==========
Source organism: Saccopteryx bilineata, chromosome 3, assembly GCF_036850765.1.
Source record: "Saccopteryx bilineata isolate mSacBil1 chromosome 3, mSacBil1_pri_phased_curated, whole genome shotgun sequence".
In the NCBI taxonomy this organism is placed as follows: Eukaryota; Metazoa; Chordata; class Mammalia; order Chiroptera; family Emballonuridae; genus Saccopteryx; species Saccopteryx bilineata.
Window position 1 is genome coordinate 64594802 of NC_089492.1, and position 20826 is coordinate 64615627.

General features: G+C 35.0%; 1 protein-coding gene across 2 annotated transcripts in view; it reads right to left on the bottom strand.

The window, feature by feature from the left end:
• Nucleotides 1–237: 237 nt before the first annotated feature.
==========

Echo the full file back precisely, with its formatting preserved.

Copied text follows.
Source organism: Saccopteryx bilineata, chromosome 3, assembly GCF_036850765.1.
Source record: "Saccopteryx bilineata isolate mSacBil1 chromosome 3, mSacBil1_pri_phased_curated, whole genome shotgun sequence".
In the NCBI taxonomy this organism is placed as follows: Eukaryota; Metazoa; Chordata; class Mammalia; order Chiroptera; family Emballonuridae; genus Saccopteryx; species Saccopteryx bilineata.
Window position 1 is genome coordinate 64594802 of NC_089492.1, and position 20826 is coordinate 64615627.

General features: G+C 35.0%; 1 protein-coding gene across 2 annotated transcripts in view; it reads right to left on the bottom strand.

The window, feature by feature from the left end:
• Nucleotides 1–237: 237 nt before the first annotated feature.